From: European Space Agency
Posted: Saturday, March 6, 2004
15 - 21 januari 2004
This week I learnt how to work with the Space Station inventory. Every single item up there is recorded in a computer database. In the database, you can search by name, weight and all kinds of other criteria. Finding something is an art in itself, especially with all those Russian names and abbreviations. If you use something and then don't put it back in the same place, you have to alter the database as well. In that way, future crews can easily find everything.
In order to practise, I looked up the DELTA Mission experiments. I found that they were not in the database yet. That is logical enough, because they are only going to the Station at the end of this month, with a Progress cargo ship. There were items recorded for Pedro Duque's Spanish mission, 'Cervantes', and Frank de Winne's Belgian mission, 'Odissea', even the waste, which is now lying in the Progress until it burns up, cargo ship and all, in the Earth's atmosphere.
Russian is the main language during the mission, so I have a Russian lesson every week. My teacher is also a lecturer at the University of Moscow. The lessons are given on a one-to-one basis in a classroom, just like at school. We just use textbooks and a blackboard or whiteboard, on which she writes the most important things.
For the first quarter of the lesson, I have to talk about my experiences in Russian. That is a very useful exercise. We also use Russian songs or newspaper articles about space travel, which we then analyse. I have brought two videotapes from Holland. One is about Amsterdam and the other is about the Netherlands, but the voiceover for both is in Russian. They are intended for Russian tourists in the Netherlands, but they are excellent material for my lessons. In this way, I learn something more about the language, while my teacher learns something about the Netherlands. She really enjoys that.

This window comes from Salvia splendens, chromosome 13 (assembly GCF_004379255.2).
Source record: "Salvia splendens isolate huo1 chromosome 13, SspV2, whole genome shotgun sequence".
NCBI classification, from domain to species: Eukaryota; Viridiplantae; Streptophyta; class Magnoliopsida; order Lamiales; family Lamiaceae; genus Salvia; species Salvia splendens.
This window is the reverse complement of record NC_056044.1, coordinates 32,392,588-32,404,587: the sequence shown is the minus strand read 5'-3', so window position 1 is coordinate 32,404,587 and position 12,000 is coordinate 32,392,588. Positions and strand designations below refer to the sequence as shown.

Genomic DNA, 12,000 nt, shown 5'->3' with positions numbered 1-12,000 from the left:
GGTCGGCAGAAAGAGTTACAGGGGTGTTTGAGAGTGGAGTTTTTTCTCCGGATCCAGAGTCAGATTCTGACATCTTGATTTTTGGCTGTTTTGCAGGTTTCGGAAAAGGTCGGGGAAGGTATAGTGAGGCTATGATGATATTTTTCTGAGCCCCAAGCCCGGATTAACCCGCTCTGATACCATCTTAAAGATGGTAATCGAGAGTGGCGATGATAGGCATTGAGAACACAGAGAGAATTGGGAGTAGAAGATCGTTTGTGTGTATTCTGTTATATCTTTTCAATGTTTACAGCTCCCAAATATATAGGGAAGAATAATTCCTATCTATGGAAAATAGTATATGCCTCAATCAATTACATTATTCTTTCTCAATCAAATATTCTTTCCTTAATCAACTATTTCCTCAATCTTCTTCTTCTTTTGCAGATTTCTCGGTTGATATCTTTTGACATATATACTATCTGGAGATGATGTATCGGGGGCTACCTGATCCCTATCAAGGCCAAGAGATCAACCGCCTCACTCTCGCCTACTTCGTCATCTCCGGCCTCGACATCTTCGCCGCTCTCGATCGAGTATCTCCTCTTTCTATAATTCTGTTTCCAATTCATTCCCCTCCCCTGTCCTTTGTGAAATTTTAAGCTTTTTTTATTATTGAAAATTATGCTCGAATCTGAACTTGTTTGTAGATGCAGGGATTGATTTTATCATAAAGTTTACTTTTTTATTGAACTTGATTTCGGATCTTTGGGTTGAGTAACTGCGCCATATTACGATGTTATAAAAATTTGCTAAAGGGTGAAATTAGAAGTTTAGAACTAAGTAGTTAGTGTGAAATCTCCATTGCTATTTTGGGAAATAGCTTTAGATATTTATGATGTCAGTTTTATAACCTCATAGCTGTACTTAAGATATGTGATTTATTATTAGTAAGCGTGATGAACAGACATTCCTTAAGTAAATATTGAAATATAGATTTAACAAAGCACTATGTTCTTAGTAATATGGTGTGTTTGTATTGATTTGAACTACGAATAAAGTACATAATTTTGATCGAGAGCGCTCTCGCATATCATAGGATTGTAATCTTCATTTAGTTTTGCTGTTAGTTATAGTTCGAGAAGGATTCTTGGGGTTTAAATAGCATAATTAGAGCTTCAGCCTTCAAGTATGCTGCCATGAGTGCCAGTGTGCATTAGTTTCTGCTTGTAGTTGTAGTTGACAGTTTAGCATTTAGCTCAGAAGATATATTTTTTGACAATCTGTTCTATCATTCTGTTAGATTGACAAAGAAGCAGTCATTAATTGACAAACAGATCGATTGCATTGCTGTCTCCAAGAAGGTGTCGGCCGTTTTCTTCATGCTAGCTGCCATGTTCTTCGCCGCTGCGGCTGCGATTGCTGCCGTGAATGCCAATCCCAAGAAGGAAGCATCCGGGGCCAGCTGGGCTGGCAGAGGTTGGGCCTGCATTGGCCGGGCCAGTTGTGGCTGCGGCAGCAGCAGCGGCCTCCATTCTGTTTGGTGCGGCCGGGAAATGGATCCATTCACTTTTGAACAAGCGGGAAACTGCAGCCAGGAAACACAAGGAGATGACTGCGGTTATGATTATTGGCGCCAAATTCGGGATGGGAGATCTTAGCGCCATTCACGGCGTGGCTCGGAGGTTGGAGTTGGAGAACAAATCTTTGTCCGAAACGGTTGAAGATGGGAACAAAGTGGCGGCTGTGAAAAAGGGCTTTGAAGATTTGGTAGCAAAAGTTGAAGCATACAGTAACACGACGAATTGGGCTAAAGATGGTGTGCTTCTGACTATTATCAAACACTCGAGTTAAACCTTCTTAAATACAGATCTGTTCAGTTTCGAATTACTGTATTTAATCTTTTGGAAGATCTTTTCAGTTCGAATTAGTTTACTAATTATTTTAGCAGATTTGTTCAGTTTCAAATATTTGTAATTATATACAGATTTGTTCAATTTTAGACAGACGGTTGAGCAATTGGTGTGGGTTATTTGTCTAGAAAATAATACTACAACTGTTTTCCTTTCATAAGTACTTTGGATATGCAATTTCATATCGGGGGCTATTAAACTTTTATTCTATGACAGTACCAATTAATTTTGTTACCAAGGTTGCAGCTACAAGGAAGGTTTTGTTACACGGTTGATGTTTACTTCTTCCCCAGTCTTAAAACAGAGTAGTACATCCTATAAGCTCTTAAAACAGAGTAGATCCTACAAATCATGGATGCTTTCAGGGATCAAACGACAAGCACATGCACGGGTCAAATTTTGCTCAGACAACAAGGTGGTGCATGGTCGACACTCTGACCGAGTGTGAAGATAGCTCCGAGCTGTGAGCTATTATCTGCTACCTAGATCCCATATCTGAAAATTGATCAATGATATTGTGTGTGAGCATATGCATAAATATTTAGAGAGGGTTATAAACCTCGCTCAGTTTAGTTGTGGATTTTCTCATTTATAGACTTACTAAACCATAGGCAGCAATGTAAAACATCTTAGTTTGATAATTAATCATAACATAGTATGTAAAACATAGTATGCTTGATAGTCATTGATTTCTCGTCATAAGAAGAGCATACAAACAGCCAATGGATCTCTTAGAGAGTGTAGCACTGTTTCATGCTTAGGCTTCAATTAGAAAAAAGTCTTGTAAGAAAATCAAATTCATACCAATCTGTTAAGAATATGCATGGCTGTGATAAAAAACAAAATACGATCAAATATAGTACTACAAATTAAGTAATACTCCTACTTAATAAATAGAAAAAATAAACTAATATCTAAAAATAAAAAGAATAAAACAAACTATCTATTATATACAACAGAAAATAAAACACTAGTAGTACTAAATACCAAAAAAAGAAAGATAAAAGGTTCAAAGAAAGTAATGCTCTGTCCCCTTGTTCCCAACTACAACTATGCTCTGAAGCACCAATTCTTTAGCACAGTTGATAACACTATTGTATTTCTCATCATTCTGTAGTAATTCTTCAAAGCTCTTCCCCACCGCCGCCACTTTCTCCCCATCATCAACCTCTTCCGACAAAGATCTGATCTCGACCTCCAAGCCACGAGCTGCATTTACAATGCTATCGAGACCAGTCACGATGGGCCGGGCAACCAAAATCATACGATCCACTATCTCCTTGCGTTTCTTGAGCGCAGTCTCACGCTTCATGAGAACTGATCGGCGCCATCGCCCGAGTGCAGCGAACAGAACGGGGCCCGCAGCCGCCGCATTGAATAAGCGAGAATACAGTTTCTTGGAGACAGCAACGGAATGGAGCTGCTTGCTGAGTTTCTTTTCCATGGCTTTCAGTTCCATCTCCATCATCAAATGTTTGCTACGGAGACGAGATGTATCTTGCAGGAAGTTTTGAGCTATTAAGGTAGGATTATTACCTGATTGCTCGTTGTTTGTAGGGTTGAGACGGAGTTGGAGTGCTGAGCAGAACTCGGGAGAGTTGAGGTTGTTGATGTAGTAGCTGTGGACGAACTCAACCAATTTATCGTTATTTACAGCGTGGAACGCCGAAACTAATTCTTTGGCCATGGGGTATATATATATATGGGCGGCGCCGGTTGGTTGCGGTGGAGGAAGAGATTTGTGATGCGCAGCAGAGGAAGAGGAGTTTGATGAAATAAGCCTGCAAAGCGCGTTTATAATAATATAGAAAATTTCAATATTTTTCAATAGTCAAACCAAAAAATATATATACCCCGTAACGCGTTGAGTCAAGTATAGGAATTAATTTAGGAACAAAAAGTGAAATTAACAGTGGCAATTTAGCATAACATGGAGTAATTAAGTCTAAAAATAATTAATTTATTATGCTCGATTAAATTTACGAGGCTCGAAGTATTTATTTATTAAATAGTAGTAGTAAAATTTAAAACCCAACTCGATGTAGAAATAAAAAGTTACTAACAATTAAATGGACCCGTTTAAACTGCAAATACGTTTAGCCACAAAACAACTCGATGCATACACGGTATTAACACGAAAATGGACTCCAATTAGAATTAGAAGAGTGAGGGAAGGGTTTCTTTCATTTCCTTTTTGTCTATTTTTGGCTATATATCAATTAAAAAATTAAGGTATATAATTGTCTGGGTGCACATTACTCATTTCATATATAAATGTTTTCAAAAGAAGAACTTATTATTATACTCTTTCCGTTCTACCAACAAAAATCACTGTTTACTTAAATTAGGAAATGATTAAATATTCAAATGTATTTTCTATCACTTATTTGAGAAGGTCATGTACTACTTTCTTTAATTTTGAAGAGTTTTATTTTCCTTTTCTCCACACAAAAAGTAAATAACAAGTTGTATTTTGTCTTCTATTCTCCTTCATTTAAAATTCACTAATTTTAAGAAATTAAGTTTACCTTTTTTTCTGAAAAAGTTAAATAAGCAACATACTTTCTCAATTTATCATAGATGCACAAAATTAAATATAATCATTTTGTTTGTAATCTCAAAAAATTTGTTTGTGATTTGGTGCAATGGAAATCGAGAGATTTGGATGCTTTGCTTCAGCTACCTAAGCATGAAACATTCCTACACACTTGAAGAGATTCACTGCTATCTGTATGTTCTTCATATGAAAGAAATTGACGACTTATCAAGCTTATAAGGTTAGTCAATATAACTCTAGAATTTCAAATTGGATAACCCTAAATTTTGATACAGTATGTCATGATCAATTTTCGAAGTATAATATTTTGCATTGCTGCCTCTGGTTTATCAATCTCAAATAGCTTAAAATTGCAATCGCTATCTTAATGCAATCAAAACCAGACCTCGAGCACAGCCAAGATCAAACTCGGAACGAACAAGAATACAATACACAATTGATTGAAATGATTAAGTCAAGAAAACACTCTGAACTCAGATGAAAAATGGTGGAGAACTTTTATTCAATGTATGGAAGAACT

Last weekend I went cross-country skiing with a colleague from ESA. Here in Moscow, there is beautiful white snow on the ground for six months of the year. A few hours of each working week are allocated to sport. There is a gymnasium, with coaching available if you want it, a swimming pool and sports halls. I do not take part in any competitive sports now, because they involve too much risk. It has occasionally happened that someone sprained an ankle just before his flight. Of course, I do not want that to happen to me.
However, cross-country skiing around Star City is fine. I put the skis on outside my apartment and then I just have to go through the gate and into the woods. It is wonderful, skiing past little lakes and along the tracks between the trees. The trainers mark out paths, but it snows so heavily here that you soon have to find your own way. It is easy to get lost. Sometimes I take a GPS receiver with me so that I am sure that I can find my way back.
On Wednesday I visited the factory where the spacesuits are made. The factory is in Tomlino, an hour's drive from Moscow. We did the final tests on the spacesuit in order to ensure that everything fits like a glove. It feels a bit like wearing a diving suit, with your head in a fishbowl. Everything is made to measure, just like the chair that I sit on. I had to sit in a plaster-of-Paris mould for this some time ago.
Everything was already prepared, because I trained as the reserve for my Spanish colleague, Pedro Duque. Nevertheless, the suit and the seat still had to be tested again. Imagine what would happen if you put on weight during your holiday, and they didn't fit anymore. We made a few small adjustments, to the length of the spacesuit's sleeves for example, because my fingertips were touching the end of the gloves. Now it feels fine. Another hurdle passed on the way to the mission.
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